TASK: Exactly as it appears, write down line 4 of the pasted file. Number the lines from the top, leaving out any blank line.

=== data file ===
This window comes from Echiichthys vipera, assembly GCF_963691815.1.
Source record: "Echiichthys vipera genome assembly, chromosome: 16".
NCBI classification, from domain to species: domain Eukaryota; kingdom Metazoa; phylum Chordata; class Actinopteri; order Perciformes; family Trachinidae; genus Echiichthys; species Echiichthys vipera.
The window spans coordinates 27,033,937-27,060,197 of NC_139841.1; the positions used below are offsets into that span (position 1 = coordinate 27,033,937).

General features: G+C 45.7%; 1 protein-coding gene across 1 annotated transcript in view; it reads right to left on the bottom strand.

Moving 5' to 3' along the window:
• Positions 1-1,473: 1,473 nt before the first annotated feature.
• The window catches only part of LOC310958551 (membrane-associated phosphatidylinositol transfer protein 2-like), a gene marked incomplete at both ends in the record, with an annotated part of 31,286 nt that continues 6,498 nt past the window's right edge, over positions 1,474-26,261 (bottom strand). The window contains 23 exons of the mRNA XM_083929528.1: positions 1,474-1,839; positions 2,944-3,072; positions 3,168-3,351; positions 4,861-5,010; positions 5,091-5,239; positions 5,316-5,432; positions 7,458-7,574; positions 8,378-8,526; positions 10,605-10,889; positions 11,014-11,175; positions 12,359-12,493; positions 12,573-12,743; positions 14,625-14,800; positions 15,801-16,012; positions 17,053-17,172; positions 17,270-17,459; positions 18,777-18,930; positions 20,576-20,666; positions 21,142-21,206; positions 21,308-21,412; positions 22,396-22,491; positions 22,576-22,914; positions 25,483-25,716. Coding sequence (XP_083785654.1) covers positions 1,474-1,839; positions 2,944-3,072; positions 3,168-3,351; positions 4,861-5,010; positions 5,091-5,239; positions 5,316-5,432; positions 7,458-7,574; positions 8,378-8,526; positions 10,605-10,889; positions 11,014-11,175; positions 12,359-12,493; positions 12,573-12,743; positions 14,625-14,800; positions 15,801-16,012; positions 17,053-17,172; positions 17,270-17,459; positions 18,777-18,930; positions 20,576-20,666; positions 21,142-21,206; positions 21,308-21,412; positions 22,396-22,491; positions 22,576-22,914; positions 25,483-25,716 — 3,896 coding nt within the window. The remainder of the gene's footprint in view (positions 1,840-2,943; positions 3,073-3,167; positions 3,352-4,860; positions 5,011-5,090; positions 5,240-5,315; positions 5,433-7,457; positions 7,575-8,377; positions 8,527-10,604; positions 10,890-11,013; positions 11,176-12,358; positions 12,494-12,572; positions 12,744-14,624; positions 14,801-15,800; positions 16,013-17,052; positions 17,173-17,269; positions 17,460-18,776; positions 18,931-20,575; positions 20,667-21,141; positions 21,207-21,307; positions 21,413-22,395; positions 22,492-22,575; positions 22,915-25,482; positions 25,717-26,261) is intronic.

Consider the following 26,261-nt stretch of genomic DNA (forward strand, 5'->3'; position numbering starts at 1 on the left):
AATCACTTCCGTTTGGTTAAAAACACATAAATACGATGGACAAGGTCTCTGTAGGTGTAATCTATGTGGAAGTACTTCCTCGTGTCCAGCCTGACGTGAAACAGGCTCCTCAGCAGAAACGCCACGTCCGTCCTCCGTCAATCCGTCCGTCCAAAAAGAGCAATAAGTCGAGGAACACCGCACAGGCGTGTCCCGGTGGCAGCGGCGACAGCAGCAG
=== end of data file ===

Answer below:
The window spans coordinates 27,033,937-27,060,197 of NC_139841.1; the positions used below are offsets into that span (position 1 = coordinate 27,033,937).